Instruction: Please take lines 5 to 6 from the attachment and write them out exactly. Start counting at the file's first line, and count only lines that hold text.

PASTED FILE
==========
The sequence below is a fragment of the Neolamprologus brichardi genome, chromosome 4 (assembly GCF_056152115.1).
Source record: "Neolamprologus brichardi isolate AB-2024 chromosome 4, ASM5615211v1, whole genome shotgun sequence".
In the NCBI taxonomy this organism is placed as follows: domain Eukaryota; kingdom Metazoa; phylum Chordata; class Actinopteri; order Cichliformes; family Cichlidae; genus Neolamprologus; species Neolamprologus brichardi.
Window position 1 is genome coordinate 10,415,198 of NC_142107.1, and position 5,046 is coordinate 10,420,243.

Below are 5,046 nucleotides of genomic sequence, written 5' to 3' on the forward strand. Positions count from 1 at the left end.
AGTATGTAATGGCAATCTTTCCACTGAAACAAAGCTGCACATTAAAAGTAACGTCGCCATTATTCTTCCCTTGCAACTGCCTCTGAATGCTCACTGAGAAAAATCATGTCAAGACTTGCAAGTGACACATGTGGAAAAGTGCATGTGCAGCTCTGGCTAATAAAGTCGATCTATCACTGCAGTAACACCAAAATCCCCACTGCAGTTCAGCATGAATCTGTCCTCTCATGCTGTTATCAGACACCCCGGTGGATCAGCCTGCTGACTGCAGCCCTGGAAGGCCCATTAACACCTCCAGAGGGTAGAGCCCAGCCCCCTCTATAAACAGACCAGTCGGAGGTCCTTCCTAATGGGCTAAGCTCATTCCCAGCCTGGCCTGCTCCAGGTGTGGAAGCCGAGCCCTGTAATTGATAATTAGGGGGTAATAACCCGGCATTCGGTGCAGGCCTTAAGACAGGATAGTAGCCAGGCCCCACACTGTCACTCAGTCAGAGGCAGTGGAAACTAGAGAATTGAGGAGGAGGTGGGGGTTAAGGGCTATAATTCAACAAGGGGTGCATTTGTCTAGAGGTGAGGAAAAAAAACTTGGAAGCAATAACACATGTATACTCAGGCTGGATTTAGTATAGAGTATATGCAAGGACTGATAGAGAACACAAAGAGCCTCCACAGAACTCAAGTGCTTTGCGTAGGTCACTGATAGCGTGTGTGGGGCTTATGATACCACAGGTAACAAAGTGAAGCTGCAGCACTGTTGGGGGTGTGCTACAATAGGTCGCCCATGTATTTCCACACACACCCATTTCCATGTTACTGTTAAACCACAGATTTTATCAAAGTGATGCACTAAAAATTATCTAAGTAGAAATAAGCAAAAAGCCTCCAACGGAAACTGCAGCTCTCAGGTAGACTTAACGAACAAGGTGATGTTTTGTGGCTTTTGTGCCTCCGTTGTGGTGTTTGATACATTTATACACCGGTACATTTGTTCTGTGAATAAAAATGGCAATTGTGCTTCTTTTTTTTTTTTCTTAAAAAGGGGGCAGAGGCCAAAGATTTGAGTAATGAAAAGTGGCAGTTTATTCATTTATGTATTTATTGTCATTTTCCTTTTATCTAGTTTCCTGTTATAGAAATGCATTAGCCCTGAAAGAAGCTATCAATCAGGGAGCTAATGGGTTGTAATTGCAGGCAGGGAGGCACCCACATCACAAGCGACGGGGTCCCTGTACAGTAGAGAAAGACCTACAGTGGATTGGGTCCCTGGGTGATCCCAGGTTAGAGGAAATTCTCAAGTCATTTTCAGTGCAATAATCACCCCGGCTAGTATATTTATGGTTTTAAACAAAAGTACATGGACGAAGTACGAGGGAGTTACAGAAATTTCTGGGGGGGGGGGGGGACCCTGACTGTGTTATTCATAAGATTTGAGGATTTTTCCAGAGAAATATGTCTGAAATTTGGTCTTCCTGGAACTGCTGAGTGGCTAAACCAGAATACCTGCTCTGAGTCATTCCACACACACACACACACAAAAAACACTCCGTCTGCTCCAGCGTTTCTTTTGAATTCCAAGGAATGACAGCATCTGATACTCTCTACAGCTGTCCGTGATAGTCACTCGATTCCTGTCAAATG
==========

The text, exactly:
Below are 5,046 nucleotides of genomic sequence, written 5' to 3' on the forward strand. Positions count from 1 at the left end.
AGTATGTAATGGCAATCTTTCCACTGAAACAAAGCTGCACATTAAAAGTAACGTCGCCATTATTCTTCCCTTGCAACTGCCTCTGAATGCTCACTGAGAAAAATCATGTCAAGACTTGCAAGTGACACATGTGGAAAAGTGCATGTGCAGCTCTGGCTAATAAAGTCGATCTATCACTGCAGTAACACCAAAATCCCCACTGCAGTTCAGCATGAATCTGTCCTCTCATGCTGTTATCAGACACCCCGGTGGATCAGCCTGCTGACTGCAGCCCTGGAAGGCCCATTAACACCTCCAGAGGGTAGAGCCCAGCCCCCTCTATAAACAGACCAGTCGGAGGTCCTTCCTAATGGGCTAAGCTCATTCCCAGCCTGGCCTGCTCCAGGTGTGGAAGCCGAGCCCTGTAATTGATAATTAGGGGGTAATAACCCGGCATTCGGTGCAGGCCTTAAGACAGGATAGTAGCCAGGCCCCACACTGTCACTCAGTCAGAGGCAGTGGAAACTAGAGAATTGAGGAGGAGGTGGGGGTTAAGGGCTATAATTCAACAAGGGGTGCATTTGTCTAGAGGTGAGGAAAAAAAACTTGGAAGCAATAACACATGTATACTCAGGCTGGATTTAGTATAGAGTATATGCAAGGACTGATAGAGAACACAAAGAGCCTCCACAGAACTCAAGTGCTTTGCGTAGGTCACTGATAGCGTGTGTGGGGCTTATGATACCACAGGTAACAAAGTGAAGCTGCAGCACTGTTGGGGGTGTGCTACAATAGGTCGCCCATGTATTTCCACACACACCCATTTCCATGTTACTGTTAAACCACAGATTTTATCAAAGTGATGCACTAAAAATTATCTAAGTAGAAATAAGCAAAAAGCCTCCAACGGAAACTGCAGCTCTCAGGTAGACTTAACGAACAAGGTGATGTTTTGTGGCTTTTGTGCCTCCGTTGTGGTGTTTGATACATTTATACACCGGTACATTTGTTCTGTGAATAAAAATGGCAATTGTGCTTCTTTTTTTTTTTTCTTAAAAAGGGGGCAGAGGCCAAAGATTTGAGTAATGAAAAGTGGCAGTTTATTCATTTATGTATTTATTGTCATTTTCCTTTTATCTAGTTTCCTGTTATAGAAATGCATTAGCCCTGAAAGAAGCTATCAATCAGGGAGCTAATGGGTTGTAATTGCAGGCAGGGAGGCACCCACATCACAAGCGACGGGGTCCCTGTACAGTAGAGAAAGACCTACAGTGGATTGGGTCCCTGGGTGATCCCAGGTTAGAGGAAATTCTCAAGTCATTTTCAGTGCAATAATCACCCCGGCTAGTATATTTATGGTTTTAAACAAAAGTACATGGACGAAGTACGAGGGAGTTACAGAAATTTCTGGGGGGGGGGGGGGACCCTGACTGTGTTATTCATAAGATTTGAGGATTTTTCCAGAGAAATATGTCTGAAATTTGGTCTTCCTGGAACTGCTGAGTGGCTAAACCAGAATACCTGCTCTGAGTCATTCCACACACACACACACACAAAAAACACTCCGTCTGCTCCAGCGTTTCTTTTGAATTCCAAGGAATGACAGCATCTGATACTCTCTACAGCTGTCCGTGATAGTCACTCGATTCCTGTCAAATG